By Dave Gibson
Laura, Toni-Marie, Samantha, Elias, Becky, Dave and Lorie at Zahniser’s cabin. Photo © Dan Plumley
L-R, Evelyn Greene, Rebecca Schubmehl, Toni-Marie Powell, Elias Springer at Beaver House, Schaefer wilderness cabin.
Photo © Dave Gibson
On July 26, student research fellows and Union College personnel involved with the College’s Kelly Adirondack Center and Adirondack Research Library in Schenectady County visited the Adirondack cabin of National Wilderness Act author and chief lobbyist Howard Zahniser, and that of Paul Schaefer, foremost Adirondack Park campaigner for wilderness and wild rivers in the 20th century. The two cabins, and the close friendship that developed between Schaefer and Zahniser help tell the story of where wilderness preservation began and how the Adirondack Park has served as a national and global model of 2.7 million acres of state land and of wilderness preservation so proximate to villages, towns, residents and more than ten million annual visitors to the Adirondack Park. The cabins are located in the Town of Johnsburg, Warren County.
The students and Kelly Adirondack Center staff Rebecca Schubmehl and Lorie Wies were hosted by Adirondack Wild: Friends of the Forest Preserve, a nonprofit membership organization devoted to safeguarding and educating people of all ages about the values, relevance and stewardship of wild country today, including New York’s constitutionally protected forest preserve. Adirondack Wild partners Dan Plumley and Dave Gibson were among those in the organization who learned directly from Paul Schaefer to appreciate the meanings of wilderness viewed through his diverse life experience as a builder and restorer of early American homes, outdoor guide, fisherman, hunter, writer, film-maker, coalition leader and influential advocate for wilderness with people both ordinary and extraordinary, including with ten New York governors.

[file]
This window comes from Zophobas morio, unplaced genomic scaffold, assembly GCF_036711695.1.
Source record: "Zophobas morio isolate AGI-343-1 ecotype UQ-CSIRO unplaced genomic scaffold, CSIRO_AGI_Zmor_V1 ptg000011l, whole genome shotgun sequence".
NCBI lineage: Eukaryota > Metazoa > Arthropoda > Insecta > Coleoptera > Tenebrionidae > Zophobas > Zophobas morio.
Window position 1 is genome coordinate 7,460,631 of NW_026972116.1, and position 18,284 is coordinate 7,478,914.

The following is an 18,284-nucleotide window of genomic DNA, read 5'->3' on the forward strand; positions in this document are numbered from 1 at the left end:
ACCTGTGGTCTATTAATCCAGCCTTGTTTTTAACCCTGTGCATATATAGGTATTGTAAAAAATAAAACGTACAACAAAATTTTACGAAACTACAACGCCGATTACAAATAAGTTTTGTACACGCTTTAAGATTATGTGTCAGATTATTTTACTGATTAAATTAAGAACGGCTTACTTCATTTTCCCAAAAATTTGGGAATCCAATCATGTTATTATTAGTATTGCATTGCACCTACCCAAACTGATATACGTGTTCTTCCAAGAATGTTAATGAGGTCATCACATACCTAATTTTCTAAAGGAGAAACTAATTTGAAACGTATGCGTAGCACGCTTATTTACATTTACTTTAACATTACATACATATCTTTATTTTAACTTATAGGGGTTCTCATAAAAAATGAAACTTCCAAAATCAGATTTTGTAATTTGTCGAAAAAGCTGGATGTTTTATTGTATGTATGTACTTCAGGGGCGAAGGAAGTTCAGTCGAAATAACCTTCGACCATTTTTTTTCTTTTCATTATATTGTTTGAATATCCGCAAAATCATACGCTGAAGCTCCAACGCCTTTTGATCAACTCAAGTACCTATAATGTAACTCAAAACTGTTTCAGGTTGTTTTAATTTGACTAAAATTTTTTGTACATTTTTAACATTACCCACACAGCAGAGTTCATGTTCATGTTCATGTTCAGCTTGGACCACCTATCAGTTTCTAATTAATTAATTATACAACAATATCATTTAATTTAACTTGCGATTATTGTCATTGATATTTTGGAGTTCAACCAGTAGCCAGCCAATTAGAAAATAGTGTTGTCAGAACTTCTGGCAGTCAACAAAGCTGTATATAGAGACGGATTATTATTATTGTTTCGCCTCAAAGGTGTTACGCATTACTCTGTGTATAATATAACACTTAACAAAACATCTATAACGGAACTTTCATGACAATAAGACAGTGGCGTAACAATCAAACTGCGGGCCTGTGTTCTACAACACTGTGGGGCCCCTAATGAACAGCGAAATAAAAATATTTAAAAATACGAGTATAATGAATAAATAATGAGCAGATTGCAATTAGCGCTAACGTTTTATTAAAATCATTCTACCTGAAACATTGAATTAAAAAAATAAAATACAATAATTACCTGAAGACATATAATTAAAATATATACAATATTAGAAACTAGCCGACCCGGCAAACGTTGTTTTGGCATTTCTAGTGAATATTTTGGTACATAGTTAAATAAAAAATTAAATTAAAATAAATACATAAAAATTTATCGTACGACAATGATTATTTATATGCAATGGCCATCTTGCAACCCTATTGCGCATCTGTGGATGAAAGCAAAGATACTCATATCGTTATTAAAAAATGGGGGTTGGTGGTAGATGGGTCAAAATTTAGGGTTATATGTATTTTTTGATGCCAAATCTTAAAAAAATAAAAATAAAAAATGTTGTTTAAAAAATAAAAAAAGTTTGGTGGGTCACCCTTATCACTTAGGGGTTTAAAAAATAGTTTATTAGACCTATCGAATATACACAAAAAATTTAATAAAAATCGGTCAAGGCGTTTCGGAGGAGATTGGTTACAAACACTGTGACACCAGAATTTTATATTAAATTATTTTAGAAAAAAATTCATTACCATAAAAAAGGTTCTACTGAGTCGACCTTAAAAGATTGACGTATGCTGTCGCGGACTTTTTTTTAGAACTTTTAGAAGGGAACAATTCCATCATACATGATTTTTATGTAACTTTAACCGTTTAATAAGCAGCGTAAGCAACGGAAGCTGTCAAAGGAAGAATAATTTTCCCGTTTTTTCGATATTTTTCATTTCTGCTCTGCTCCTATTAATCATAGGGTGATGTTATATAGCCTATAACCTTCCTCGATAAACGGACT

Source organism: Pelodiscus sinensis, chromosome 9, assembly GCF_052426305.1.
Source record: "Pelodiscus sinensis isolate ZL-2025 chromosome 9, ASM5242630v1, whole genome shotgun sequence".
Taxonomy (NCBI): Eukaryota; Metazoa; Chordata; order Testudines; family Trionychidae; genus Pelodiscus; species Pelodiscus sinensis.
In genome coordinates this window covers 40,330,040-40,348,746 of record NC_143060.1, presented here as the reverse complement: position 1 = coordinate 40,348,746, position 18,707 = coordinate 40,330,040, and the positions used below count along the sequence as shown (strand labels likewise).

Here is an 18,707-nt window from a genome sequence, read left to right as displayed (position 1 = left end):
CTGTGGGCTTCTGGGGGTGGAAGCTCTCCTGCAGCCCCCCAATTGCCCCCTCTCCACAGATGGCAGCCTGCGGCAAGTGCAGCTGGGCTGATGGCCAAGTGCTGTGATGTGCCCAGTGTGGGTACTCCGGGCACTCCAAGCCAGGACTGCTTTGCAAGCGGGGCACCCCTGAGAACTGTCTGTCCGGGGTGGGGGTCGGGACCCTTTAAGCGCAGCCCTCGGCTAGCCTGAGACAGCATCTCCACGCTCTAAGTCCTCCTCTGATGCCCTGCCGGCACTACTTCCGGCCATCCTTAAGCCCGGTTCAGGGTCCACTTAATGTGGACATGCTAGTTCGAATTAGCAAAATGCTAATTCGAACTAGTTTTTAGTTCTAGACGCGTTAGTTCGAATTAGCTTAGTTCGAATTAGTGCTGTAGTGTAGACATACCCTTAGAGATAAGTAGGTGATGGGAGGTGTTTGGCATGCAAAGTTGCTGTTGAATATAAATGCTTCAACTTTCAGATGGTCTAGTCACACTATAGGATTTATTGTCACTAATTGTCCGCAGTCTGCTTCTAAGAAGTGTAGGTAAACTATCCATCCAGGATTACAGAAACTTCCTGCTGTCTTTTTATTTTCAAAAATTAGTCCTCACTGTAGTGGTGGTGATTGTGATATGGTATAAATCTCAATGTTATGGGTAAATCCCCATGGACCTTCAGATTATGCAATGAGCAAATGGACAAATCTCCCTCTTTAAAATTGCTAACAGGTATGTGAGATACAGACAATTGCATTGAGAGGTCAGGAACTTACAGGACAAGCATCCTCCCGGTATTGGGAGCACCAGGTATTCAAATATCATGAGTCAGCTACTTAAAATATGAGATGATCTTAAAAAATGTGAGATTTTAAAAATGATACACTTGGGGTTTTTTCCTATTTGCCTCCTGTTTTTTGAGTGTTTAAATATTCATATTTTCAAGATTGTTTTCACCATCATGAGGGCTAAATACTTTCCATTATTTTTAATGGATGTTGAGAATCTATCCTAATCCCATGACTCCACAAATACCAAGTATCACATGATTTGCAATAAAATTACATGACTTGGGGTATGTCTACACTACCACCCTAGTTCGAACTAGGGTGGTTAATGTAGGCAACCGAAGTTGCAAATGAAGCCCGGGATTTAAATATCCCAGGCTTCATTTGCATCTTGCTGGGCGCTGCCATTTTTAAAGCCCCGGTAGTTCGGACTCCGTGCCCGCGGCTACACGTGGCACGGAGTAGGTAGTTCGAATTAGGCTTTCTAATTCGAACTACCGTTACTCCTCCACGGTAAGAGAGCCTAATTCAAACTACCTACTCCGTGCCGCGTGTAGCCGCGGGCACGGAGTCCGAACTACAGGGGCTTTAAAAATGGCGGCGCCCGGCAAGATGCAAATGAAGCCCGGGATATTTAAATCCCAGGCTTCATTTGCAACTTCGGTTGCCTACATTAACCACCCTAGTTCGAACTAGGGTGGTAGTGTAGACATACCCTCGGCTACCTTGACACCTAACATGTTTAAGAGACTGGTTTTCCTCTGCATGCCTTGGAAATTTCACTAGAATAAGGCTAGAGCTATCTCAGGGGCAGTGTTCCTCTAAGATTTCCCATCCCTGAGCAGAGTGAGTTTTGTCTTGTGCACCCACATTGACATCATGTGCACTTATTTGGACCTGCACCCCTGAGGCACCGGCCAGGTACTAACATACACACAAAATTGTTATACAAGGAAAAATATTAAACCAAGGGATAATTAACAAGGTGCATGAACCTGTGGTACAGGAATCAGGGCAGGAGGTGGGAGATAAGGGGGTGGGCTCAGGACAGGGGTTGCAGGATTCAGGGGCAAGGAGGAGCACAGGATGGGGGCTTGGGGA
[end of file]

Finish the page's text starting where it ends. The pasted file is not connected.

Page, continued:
We all sat in the Schaefer cabin to provide an overview of the Zahniser and Schaefer history, and to learn from each other. Dan and Dave spoke of their time with Paul Schaefer, and how it influenced their careers and advocacy for the wild Adirondacks. “When I first met him in 1985, he put me in charge of publicity for the Adirondack Research Center (now the ARL) which he had helped to start at Union College. He inspired you to do more than you ever thought possible,” Dan noted. With Paul’s encouragement, Dan went on to found the Acid Rain Defense Initiative, and other efforts to combat the scourge of acid rain on lakes, streams and fish in the Adirondacks. Dan’s lobbying in Washington helped to influence passage of the Clean Air Act Amendment in 1990 which sharply reduced sulfur dioxide levels emitted from midwestern industry. Dave expressed what it meant to sit and learn from Paul after Gibson was hired to be executive director of the Association for the Protection of the Adirondacks in 1987. Schaefer founded Friends of the Forest Preserve in 1945, forerunner to today’s organization, Adirondack Wild.
Joining the conversation was Toni-Marie Powell, Adirondack Wild’s summer intern and an environmental science and biology major at SUNY Potsdam. A 21-year old resident of Queens in the metro New York City area, Toni-Marie noted that her summer in the Adirondack Park lit an inner flame she had never before experienced. “I found I want and need time alone in the wilderness, to find solitude and peace in a natural environment. I live in a crowded city, and I cannot find these experiences there. I loved my time in the forest and on the mountains, and these experiences also helped give me the courage to speak publicly and to advocate for the wilderness in public hearings all over the Park and in New York City this summer. My native land is Jamaica, and I understand farming, but this wilderness experience is so utterly different, and I got in touch with another side of me that loves and needs what wilderness offers. I have gained a fresh perspective.”